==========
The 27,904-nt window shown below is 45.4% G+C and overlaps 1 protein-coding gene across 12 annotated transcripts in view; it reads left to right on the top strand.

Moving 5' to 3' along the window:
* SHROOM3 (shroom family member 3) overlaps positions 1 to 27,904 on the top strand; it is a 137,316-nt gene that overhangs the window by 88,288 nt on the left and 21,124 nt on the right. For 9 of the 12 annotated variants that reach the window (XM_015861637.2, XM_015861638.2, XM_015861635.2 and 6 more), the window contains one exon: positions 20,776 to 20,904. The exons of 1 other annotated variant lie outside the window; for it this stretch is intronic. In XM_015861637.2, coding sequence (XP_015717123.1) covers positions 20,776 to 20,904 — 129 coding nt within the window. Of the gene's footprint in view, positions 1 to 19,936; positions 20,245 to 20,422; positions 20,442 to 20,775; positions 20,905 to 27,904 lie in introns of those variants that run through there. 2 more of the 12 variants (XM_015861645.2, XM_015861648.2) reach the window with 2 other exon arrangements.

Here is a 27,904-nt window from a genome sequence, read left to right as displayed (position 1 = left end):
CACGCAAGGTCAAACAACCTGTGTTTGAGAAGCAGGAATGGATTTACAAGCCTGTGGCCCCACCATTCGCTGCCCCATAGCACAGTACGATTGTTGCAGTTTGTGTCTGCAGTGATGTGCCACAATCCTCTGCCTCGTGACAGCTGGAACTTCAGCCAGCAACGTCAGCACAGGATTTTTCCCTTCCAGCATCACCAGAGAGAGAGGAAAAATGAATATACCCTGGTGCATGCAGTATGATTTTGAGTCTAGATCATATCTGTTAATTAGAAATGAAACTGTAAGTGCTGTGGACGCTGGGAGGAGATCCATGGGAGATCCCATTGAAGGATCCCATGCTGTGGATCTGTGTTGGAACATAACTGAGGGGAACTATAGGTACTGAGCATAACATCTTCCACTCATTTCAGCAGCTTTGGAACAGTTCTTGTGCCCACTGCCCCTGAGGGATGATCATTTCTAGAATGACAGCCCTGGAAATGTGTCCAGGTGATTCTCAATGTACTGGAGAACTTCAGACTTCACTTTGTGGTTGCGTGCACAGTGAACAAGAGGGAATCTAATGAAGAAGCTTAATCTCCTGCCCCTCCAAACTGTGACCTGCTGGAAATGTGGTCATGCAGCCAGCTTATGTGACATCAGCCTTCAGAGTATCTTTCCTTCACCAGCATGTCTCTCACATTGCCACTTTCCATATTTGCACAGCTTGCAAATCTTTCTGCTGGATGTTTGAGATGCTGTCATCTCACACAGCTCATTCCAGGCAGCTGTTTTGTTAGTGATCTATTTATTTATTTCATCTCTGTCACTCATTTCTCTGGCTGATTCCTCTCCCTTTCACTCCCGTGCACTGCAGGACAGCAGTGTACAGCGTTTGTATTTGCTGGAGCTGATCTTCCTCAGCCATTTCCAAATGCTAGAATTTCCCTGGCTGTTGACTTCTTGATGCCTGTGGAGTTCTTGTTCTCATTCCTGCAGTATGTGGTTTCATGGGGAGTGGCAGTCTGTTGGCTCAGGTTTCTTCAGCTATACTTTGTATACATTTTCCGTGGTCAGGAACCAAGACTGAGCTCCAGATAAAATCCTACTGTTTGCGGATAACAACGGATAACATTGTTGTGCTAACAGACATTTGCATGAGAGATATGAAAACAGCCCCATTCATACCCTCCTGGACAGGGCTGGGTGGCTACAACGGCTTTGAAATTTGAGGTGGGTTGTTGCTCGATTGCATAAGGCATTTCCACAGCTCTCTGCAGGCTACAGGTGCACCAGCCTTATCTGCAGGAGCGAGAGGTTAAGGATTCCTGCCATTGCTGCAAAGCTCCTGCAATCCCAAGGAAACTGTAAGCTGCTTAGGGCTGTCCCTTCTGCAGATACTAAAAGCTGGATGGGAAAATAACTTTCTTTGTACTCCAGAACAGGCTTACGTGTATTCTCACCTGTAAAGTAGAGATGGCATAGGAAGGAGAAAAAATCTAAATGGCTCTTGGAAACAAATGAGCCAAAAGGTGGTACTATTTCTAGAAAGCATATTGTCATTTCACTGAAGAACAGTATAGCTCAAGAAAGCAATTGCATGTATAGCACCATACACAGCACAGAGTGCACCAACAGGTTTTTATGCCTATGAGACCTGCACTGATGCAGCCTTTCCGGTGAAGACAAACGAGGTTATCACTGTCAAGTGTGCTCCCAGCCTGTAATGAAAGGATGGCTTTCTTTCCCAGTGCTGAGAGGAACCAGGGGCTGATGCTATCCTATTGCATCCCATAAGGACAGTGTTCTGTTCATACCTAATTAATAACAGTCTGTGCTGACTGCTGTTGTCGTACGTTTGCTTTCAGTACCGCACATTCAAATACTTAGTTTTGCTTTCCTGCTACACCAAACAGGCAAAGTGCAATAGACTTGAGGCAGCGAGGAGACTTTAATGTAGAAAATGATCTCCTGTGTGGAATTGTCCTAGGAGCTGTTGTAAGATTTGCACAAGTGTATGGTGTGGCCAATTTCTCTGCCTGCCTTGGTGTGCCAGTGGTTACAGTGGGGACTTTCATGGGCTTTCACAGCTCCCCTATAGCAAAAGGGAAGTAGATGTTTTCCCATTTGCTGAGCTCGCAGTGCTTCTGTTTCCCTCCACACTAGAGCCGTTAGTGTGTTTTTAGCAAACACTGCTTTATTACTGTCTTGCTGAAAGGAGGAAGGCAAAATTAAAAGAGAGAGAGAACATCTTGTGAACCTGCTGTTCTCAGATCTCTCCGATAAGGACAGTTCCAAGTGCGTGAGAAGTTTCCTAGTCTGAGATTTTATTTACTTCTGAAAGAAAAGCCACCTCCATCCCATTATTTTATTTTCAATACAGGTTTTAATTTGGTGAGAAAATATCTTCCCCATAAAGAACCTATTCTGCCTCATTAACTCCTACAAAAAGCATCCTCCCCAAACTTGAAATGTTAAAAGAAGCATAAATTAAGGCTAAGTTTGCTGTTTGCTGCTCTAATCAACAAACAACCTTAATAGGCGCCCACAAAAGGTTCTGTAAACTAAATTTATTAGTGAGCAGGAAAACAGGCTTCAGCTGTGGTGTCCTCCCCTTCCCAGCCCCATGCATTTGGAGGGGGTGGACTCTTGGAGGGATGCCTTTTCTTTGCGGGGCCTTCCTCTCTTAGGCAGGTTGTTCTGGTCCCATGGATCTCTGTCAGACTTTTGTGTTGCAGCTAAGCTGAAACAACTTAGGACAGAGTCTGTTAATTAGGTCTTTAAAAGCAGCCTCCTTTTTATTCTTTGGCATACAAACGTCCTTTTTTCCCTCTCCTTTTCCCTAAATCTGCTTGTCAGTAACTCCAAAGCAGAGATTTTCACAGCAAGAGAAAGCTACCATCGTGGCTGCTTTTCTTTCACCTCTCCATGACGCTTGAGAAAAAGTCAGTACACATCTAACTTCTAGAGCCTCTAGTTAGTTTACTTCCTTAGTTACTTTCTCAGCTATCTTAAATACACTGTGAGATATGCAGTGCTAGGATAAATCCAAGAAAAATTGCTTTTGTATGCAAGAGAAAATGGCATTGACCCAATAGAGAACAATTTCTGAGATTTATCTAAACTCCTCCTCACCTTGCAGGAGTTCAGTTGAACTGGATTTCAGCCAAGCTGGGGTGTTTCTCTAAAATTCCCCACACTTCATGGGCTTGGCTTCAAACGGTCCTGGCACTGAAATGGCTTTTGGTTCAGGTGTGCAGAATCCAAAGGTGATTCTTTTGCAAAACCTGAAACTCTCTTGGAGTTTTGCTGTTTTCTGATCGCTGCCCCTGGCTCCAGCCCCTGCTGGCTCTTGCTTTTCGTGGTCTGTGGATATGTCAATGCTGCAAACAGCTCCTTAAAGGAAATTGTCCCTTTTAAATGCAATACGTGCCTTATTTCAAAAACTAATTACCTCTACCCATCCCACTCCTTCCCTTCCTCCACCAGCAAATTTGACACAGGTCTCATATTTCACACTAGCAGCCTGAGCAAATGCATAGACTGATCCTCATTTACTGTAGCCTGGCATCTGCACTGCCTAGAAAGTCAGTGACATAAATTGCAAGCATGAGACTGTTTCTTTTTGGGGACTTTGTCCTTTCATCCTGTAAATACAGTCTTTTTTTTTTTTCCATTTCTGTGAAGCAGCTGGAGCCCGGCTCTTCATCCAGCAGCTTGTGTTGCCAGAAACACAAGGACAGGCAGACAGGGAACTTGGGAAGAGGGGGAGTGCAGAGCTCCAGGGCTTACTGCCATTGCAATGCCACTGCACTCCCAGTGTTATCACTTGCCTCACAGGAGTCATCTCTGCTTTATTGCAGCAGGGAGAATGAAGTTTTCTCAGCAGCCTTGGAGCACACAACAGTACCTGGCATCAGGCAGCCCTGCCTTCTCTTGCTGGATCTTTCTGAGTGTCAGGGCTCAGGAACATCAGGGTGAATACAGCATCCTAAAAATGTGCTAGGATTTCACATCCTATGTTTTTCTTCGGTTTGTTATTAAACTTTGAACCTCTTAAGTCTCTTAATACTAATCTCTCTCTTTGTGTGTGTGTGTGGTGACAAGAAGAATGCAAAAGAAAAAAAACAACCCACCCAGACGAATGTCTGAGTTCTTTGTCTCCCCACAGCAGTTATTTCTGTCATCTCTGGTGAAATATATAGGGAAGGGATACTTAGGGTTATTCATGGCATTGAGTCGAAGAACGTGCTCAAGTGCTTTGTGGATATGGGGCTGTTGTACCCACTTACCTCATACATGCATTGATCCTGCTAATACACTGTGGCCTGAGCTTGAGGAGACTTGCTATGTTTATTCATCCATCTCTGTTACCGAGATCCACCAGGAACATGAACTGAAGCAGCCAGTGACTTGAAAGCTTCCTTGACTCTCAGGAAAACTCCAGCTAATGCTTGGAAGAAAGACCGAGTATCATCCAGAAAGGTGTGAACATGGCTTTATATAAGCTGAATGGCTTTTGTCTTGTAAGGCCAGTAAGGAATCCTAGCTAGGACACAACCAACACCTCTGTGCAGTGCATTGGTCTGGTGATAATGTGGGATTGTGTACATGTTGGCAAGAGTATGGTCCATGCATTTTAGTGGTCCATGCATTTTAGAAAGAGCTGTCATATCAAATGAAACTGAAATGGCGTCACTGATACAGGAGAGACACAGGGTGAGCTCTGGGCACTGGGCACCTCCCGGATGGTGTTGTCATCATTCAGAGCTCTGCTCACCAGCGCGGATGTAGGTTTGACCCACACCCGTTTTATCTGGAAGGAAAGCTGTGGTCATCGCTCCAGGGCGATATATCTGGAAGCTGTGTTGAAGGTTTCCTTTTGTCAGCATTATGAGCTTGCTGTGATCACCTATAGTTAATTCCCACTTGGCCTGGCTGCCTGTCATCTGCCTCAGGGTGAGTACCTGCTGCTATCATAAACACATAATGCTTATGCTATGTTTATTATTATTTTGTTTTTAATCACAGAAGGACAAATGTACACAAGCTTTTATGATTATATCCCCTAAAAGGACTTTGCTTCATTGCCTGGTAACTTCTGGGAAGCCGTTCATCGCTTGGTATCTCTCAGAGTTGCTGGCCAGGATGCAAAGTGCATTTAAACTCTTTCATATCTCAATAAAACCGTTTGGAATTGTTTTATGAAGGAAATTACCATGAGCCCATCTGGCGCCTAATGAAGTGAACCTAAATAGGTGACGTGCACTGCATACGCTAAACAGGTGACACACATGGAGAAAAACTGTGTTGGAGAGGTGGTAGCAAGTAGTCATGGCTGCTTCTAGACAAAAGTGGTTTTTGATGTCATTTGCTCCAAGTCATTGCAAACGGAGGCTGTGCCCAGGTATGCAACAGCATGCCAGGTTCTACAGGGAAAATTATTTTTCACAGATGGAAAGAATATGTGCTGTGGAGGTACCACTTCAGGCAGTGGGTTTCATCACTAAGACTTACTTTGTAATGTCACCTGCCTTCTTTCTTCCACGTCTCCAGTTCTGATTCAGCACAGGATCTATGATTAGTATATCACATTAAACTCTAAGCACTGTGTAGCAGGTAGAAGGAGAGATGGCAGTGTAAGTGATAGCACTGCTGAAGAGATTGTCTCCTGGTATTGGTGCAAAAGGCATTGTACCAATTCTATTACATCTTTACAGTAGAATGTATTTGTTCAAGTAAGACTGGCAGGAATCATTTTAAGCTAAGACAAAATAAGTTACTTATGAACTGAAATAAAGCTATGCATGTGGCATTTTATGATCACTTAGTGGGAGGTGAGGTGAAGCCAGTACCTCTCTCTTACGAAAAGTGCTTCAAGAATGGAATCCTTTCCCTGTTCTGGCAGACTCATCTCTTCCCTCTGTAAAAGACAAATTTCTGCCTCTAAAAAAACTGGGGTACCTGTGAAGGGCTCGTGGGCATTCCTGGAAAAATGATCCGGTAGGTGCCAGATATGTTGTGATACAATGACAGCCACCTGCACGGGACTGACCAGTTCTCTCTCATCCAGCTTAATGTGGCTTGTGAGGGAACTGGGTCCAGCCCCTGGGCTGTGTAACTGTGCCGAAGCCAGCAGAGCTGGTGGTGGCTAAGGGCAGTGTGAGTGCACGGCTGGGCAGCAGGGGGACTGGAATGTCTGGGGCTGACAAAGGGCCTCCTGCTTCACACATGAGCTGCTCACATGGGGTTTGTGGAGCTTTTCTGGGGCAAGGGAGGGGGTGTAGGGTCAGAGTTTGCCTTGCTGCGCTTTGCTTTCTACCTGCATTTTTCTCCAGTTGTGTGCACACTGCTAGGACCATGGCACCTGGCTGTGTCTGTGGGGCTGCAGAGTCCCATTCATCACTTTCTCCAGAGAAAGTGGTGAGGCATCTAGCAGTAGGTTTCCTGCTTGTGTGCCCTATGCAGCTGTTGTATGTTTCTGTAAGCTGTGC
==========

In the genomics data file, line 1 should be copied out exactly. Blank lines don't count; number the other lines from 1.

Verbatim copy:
The 27,904-nt window shown below is 45.4% G+C and overlaps 1 protein-coding gene across 12 annotated transcripts in view; it reads left to right on the top strand.